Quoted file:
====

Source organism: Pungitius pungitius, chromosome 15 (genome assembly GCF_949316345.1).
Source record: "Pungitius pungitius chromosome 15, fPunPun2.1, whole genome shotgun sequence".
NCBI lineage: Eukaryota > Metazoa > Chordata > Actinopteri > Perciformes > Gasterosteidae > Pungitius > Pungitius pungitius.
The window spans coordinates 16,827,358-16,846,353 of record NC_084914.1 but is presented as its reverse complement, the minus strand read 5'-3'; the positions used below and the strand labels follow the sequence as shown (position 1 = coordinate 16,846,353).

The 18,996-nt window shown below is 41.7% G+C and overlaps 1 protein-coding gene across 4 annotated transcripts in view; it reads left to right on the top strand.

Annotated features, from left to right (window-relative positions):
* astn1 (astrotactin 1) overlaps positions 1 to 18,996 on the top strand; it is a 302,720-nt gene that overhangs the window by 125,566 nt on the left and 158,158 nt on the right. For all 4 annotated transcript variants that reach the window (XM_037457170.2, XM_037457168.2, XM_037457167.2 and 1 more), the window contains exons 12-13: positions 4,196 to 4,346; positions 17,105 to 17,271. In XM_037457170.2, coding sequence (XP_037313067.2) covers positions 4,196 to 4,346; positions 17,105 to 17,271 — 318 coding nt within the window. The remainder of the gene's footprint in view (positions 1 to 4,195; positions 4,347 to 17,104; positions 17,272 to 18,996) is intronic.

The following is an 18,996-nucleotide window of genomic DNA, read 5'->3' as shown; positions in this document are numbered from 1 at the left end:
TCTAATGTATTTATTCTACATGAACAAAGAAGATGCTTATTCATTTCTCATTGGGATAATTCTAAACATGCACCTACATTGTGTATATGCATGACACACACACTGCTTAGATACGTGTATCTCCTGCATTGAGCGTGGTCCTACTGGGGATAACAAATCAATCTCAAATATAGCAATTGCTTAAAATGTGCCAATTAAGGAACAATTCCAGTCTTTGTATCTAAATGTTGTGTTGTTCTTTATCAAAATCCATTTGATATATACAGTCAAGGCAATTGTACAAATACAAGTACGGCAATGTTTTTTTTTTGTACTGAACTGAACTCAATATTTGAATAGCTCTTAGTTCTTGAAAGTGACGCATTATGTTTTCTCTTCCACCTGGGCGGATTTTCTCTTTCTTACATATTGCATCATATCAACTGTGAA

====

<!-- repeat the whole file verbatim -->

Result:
Source organism: Pungitius pungitius, chromosome 15 (genome assembly GCF_949316345.1).
Source record: "Pungitius pungitius chromosome 15, fPunPun2.1, whole genome shotgun sequence".
NCBI lineage: Eukaryota > Metazoa > Chordata > Actinopteri > Perciformes > Gasterosteidae > Pungitius > Pungitius pungitius.
The window spans coordinates 16,827,358-16,846,353 of record NC_084914.1 but is presented as its reverse complement, the minus strand read 5'-3'; the positions used below and the strand labels follow the sequence as shown (position 1 = coordinate 16,846,353).

The 18,996-nt window shown below is 41.7% G+C and overlaps 1 protein-coding gene across 4 annotated transcripts in view; it reads left to right on the top strand.

Annotated features, from left to right (window-relative positions):
* astn1 (astrotactin 1) overlaps positions 1 to 18,996 on the top strand; it is a 302,720-nt gene that overhangs the window by 125,566 nt on the left and 158,158 nt on the right. For all 4 annotated transcript variants that reach the window (XM_037457170.2, XM_037457168.2, XM_037457167.2 and 1 more), the window contains exons 12-13: positions 4,196 to 4,346; positions 17,105 to 17,271. In XM_037457170.2, coding sequence (XP_037313067.2) covers positions 4,196 to 4,346; positions 17,105 to 17,271 — 318 coding nt within the window. The remainder of the gene's footprint in view (positions 1 to 4,195; positions 4,347 to 17,104; positions 17,272 to 18,996) is intronic.

The following is an 18,996-nucleotide window of genomic DNA, read 5'->3' as shown; positions in this document are numbered from 1 at the left end:
TCTAATGTATTTATTCTACATGAACAAAGAAGATGCTTATTCATTTCTCATTGGGATAATTCTAAACATGCACCTACATTGTGTATATGCATGACACACACACTGCTTAGATACGTGTATCTCCTGCATTGAGCGTGGTCCTACTGGGGATAACAAATCAATCTCAAATATAGCAATTGCTTAAAATGTGCCAATTAAGGAACAATTCCAGTCTTTGTATCTAAATGTTGTGTTGTTCTTTATCAAAATCCATTTGATATATACAGTCAAGGCAATTGTACAAATACAAGTACGGCAATGTTTTTTTTTTGTACTGAACTGAACTCAATATTTGAATAGCTCTTAGTTCTTGAAAGTGACGCATTATGTTTTCTCTTCCACCTGGGCGGATTTTCTCTTTCTTACATATTGCATCATATCAACTGTGAA